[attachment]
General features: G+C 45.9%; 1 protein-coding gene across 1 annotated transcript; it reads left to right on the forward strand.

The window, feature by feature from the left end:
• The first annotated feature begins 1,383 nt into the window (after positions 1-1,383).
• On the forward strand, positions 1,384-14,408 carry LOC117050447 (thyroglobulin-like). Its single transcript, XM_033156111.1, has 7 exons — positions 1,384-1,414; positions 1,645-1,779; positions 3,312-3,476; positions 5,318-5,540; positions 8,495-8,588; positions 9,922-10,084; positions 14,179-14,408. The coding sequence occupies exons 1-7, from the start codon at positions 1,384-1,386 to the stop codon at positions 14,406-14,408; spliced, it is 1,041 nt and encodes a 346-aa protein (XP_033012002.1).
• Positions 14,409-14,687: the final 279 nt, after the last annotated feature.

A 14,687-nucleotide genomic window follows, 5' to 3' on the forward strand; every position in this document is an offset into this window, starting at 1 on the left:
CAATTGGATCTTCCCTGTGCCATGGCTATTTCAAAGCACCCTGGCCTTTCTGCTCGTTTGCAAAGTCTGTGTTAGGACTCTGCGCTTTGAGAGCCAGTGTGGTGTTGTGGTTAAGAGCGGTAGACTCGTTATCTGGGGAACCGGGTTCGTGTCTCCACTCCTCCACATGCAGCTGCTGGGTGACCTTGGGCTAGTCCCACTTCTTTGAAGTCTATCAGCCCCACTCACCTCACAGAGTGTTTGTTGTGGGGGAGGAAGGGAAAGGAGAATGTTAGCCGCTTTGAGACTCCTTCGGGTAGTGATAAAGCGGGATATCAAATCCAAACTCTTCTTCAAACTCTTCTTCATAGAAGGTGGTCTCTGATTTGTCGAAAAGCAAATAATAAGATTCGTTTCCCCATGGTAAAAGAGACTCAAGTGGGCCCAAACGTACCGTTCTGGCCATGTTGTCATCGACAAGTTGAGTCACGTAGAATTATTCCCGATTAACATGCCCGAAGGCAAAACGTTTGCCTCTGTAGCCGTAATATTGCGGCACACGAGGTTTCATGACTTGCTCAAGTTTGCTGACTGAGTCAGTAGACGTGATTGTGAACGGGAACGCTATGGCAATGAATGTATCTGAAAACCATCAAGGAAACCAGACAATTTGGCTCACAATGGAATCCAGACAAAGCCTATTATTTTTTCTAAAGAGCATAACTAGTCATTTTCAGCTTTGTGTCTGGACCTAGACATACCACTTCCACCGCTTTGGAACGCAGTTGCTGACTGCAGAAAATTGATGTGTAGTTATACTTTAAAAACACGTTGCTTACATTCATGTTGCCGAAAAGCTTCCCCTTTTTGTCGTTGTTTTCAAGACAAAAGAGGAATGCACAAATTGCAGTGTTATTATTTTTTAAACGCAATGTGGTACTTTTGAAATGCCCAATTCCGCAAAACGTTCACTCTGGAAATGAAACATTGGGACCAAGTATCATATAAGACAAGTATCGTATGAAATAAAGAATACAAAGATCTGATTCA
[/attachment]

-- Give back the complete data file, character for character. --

General features: G+C 45.9%; 1 protein-coding gene across 1 annotated transcript; it reads left to right on the forward strand.

The window, feature by feature from the left end:
• The first annotated feature begins 1,383 nt into the window (after positions 1-1,383).
• On the forward strand, positions 1,384-14,408 carry LOC117050447 (thyroglobulin-like). Its single transcript, XM_033156111.1, has 7 exons — positions 1,384-1,414; positions 1,645-1,779; positions 3,312-3,476; positions 5,318-5,540; positions 8,495-8,588; positions 9,922-10,084; positions 14,179-14,408. The coding sequence occupies exons 1-7, from the start codon at positions 1,384-1,386 to the stop codon at positions 14,406-14,408; spliced, it is 1,041 nt and encodes a 346-aa protein (XP_033012002.1).
• Positions 14,409-14,687: the final 279 nt, after the last annotated feature.

A 14,687-nucleotide genomic window follows, 5' to 3' on the forward strand; every position in this document is an offset into this window, starting at 1 on the left:
CAATTGGATCTTCCCTGTGCCATGGCTATTTCAAAGCACCCTGGCCTTTCTGCTCGTTTGCAAAGTCTGTGTTAGGACTCTGCGCTTTGAGAGCCAGTGTGGTGTTGTGGTTAAGAGCGGTAGACTCGTTATCTGGGGAACCGGGTTCGTGTCTCCACTCCTCCACATGCAGCTGCTGGGTGACCTTGGGCTAGTCCCACTTCTTTGAAGTCTATCAGCCCCACTCACCTCACAGAGTGTTTGTTGTGGGGGAGGAAGGGAAAGGAGAATGTTAGCCGCTTTGAGACTCCTTCGGGTAGTGATAAAGCGGGATATCAAATCCAAACTCTTCTTCAAACTCTTCTTCATAGAAGGTGGTCTCTGATTTGTCGAAAAGCAAATAATAAGATTCGTTTCCCCATGGTAAAAGAGACTCAAGTGGGCCCAAACGTACCGTTCTGGCCATGTTGTCATCGACAAGTTGAGTCACGTAGAATTATTCCCGATTAACATGCCCGAAGGCAAAACGTTTGCCTCTGTAGCCGTAATATTGCGGCACACGAGGTTTCATGACTTGCTCAAGTTTGCTGACTGAGTCAGTAGACGTGATTGTGAACGGGAACGCTATGGCAATGAATGTATCTGAAAACCATCAAGGAAACCAGACAATTTGGCTCACAATGGAATCCAGACAAAGCCTATTATTTTTTCTAAAGAGCATAACTAGTCATTTTCAGCTTTGTGTCTGGACCTAGACATACCACTTCCACCGCTTTGGAACGCAGTTGCTGACTGCAGAAAATTGATGTGTAGTTATACTTTAAAAACACGTTGCTTACATTCATGTTGCCGAAAAGCTTCCCCTTTTTGTCGTTGTTTTCAAGACAAAAGAGGAATGCACAAATTGCAGTGTTATTATTTTTTAAACGCAATGTGGTACTTTTGAAATGCCCAATTCCGCAAAACGTTCACTCTGGAAATGAAACATTGGGACCAAGTATCATATAAGACAAGTATCGTATGAAATAAAGAATACAAAGATCTGATTCA